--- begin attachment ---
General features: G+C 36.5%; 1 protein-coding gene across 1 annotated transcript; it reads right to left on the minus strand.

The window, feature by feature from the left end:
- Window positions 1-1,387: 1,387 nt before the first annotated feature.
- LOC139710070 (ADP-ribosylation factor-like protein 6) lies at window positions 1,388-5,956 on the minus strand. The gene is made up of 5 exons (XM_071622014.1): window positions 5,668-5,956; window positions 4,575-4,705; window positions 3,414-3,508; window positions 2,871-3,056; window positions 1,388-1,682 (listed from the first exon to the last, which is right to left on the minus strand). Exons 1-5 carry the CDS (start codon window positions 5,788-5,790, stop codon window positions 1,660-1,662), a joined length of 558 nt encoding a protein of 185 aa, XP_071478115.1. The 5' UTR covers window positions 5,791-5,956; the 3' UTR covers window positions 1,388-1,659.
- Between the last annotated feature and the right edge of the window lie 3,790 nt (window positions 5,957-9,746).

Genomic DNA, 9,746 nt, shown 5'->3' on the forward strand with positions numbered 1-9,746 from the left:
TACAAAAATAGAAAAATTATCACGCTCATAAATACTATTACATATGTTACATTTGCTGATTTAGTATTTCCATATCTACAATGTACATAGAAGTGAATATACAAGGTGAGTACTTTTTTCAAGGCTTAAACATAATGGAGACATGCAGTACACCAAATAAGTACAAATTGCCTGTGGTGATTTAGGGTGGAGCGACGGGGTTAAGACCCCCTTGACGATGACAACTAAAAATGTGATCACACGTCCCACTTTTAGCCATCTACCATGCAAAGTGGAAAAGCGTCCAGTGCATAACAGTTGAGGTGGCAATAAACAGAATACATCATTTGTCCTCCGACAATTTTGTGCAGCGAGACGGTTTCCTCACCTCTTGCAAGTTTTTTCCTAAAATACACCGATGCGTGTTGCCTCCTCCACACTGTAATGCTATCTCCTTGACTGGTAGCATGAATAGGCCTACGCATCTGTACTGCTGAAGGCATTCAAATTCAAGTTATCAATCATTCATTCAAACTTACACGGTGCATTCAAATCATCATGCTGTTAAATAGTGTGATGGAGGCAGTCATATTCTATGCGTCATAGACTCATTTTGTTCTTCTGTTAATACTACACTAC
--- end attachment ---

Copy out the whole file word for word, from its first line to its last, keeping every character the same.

General features: G+C 36.5%; 1 protein-coding gene across 1 annotated transcript; it reads right to left on the minus strand.

The window, feature by feature from the left end:
- Window positions 1-1,387: 1,387 nt before the first annotated feature.
- LOC139710070 (ADP-ribosylation factor-like protein 6) lies at window positions 1,388-5,956 on the minus strand. The gene is made up of 5 exons (XM_071622014.1): window positions 5,668-5,956; window positions 4,575-4,705; window positions 3,414-3,508; window positions 2,871-3,056; window positions 1,388-1,682 (listed from the first exon to the last, which is right to left on the minus strand). Exons 1-5 carry the CDS (start codon window positions 5,788-5,790, stop codon window positions 1,660-1,662), a joined length of 558 nt encoding a protein of 185 aa, XP_071478115.1. The 5' UTR covers window positions 5,791-5,956; the 3' UTR covers window positions 1,388-1,659.
- Between the last annotated feature and the right edge of the window lie 3,790 nt (window positions 5,957-9,746).

Genomic DNA, 9,746 nt, shown 5'->3' on the forward strand with positions numbered 1-9,746 from the left:
TACAAAAATAGAAAAATTATCACGCTCATAAATACTATTACATATGTTACATTTGCTGATTTAGTATTTCCATATCTACAATGTACATAGAAGTGAATATACAAGGTGAGTACTTTTTTCAAGGCTTAAACATAATGGAGACATGCAGTACACCAAATAAGTACAAATTGCCTGTGGTGATTTAGGGTGGAGCGACGGGGTTAAGACCCCCTTGACGATGACAACTAAAAATGTGATCACACGTCCCACTTTTAGCCATCTACCATGCAAAGTGGAAAAGCGTCCAGTGCATAACAGTTGAGGTGGCAATAAACAGAATACATCATTTGTCCTCCGACAATTTTGTGCAGCGAGACGGTTTCCTCACCTCTTGCAAGTTTTTTCCTAAAATACACCGATGCGTGTTGCCTCCTCCACACTGTAATGCTATCTCCTTGACTGGTAGCATGAATAGGCCTACGCATCTGTACTGCTGAAGGCATTCAAATTCAAGTTATCAATCATTCATTCAAACTTACACGGTGCATTCAAATCATCATGCTGTTAAATAGTGTGATGGAGGCAGTCATATTCTATGCGTCATAGACTCATTTTGTTCTTCTGTTAATACTACACTAC